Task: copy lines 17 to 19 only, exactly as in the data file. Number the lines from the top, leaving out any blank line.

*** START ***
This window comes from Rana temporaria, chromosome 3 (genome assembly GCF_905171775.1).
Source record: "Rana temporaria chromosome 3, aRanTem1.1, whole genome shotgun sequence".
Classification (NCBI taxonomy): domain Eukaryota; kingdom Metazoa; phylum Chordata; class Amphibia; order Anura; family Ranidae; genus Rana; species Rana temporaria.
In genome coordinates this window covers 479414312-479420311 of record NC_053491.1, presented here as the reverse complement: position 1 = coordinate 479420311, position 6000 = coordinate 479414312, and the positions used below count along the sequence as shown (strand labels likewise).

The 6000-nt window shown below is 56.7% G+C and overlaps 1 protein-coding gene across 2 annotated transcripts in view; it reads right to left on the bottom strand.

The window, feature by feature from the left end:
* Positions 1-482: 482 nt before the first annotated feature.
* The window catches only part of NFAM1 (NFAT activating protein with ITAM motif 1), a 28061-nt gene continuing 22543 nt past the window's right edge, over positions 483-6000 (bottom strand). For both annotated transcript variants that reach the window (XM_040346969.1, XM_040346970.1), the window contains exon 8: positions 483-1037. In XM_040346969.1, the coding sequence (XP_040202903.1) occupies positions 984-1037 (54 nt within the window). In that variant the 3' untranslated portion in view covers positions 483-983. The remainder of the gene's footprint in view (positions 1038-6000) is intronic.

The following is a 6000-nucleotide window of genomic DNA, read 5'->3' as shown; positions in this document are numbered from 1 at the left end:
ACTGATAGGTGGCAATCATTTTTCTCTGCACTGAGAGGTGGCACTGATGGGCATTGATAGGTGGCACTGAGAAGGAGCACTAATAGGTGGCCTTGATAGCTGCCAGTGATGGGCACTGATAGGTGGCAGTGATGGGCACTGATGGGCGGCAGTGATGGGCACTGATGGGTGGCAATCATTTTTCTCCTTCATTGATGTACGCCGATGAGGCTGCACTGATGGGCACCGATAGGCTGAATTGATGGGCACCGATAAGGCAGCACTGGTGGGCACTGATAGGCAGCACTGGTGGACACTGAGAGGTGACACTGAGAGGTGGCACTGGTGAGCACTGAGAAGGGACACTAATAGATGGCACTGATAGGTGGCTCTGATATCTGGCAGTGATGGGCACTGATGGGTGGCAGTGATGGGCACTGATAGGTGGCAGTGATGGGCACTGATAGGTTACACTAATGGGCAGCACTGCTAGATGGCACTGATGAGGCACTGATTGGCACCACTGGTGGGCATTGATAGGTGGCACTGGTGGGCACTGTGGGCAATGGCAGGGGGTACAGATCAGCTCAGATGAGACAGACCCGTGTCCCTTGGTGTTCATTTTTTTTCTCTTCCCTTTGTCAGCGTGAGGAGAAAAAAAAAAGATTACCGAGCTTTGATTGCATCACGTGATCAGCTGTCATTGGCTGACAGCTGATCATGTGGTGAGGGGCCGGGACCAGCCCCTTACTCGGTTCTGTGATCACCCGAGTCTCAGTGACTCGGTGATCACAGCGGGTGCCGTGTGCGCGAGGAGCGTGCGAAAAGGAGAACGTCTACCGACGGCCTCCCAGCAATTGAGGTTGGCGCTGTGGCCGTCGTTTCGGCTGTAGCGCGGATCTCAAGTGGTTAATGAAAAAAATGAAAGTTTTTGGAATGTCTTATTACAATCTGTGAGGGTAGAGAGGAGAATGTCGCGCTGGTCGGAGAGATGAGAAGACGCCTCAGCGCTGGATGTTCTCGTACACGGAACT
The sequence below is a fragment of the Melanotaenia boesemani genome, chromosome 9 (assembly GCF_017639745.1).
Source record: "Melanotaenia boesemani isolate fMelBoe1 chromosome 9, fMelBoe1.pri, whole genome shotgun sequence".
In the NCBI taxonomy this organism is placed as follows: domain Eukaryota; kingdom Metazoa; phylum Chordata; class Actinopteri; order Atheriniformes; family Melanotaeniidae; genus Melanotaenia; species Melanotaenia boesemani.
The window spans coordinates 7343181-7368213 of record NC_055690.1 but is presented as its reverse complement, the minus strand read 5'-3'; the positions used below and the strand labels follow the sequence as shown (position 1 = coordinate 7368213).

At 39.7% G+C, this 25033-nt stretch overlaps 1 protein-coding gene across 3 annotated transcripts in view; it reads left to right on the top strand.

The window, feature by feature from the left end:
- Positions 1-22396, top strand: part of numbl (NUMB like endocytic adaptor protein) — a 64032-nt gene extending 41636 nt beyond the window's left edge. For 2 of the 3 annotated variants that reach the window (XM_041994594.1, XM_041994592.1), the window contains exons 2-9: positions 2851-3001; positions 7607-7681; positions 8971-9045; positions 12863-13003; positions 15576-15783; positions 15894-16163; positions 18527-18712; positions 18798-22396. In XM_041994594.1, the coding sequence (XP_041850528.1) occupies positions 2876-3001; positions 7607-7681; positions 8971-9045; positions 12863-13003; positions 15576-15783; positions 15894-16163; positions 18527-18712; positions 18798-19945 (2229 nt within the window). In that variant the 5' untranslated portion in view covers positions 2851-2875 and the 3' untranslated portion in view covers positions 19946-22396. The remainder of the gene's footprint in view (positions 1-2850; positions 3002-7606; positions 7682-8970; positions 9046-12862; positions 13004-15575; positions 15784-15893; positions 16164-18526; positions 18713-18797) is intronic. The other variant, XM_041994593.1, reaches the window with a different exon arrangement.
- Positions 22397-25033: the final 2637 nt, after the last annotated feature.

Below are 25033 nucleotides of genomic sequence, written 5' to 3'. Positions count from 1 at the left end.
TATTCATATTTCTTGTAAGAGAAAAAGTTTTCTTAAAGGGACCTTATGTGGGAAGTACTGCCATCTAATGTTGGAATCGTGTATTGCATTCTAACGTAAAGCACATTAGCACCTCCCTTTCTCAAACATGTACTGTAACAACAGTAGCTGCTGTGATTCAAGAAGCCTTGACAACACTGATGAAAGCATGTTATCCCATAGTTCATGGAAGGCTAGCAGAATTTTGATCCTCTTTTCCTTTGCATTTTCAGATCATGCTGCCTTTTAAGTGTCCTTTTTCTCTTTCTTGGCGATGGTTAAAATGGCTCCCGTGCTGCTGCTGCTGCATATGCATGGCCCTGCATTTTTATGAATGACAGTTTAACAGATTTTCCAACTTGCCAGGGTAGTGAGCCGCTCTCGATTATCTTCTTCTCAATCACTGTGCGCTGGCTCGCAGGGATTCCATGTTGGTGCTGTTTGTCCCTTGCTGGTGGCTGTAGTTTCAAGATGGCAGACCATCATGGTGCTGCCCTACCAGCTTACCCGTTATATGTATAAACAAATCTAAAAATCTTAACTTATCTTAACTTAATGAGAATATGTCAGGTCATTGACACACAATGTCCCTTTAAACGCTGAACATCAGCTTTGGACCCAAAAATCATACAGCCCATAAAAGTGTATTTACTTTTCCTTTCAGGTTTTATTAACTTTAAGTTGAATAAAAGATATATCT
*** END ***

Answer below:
- Positions 1-22396, top strand: part of numbl (NUMB like endocytic adaptor protein) — a 64032-nt gene extending 41636 nt beyond the window's left edge. For 2 of the 3 annotated variants that reach the window (XM_041994594.1, XM_041994592.1), the window contains exons 2-9: positions 2851-3001; positions 7607-7681; positions 8971-9045; positions 12863-13003; positions 15576-15783; positions 15894-16163; positions 18527-18712; positions 18798-22396. In XM_041994594.1, the coding sequence (XP_041850528.1) occupies positions 2876-3001; positions 7607-7681; positions 8971-9045; positions 12863-13003; positions 15576-15783; positions 15894-16163; positions 18527-18712; positions 18798-19945 (2229 nt within the window). In that variant the 5' untranslated portion in view covers positions 2851-2875 and the 3' untranslated portion in view covers positions 19946-22396. The remainder of the gene's footprint in view (positions 1-2850; positions 3002-7606; positions 7682-8970; positions 9046-12862; positions 13004-15575; positions 15784-15893; positions 16164-18526; positions 18713-18797) is intronic. The other variant, XM_041994593.1, reaches the window with a different exon arrangement.
- Positions 22397-25033: the final 2637 nt, after the last annotated feature.

Below are 25033 nucleotides of genomic sequence, written 5' to 3'. Positions count from 1 at the left end.